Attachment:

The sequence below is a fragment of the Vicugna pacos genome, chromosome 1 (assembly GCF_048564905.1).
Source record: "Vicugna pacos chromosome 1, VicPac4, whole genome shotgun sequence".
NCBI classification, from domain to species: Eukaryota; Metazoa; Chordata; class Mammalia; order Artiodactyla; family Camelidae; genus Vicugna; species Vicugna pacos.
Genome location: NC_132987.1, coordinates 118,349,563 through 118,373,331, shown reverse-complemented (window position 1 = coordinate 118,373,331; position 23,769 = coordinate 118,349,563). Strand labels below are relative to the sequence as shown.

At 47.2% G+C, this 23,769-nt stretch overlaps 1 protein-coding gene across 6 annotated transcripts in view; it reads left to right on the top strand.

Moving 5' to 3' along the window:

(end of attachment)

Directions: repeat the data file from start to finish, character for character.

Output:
The sequence below is a fragment of the Vicugna pacos genome, chromosome 1 (assembly GCF_048564905.1).
Source record: "Vicugna pacos chromosome 1, VicPac4, whole genome shotgun sequence".
NCBI classification, from domain to species: Eukaryota; Metazoa; Chordata; class Mammalia; order Artiodactyla; family Camelidae; genus Vicugna; species Vicugna pacos.
Genome location: NC_132987.1, coordinates 118,349,563 through 118,373,331, shown reverse-complemented (window position 1 = coordinate 118,373,331; position 23,769 = coordinate 118,349,563). Strand labels below are relative to the sequence as shown.

At 47.2% G+C, this 23,769-nt stretch overlaps 1 protein-coding gene across 6 annotated transcripts in view; it reads left to right on the top strand.

Moving 5' to 3' along the window: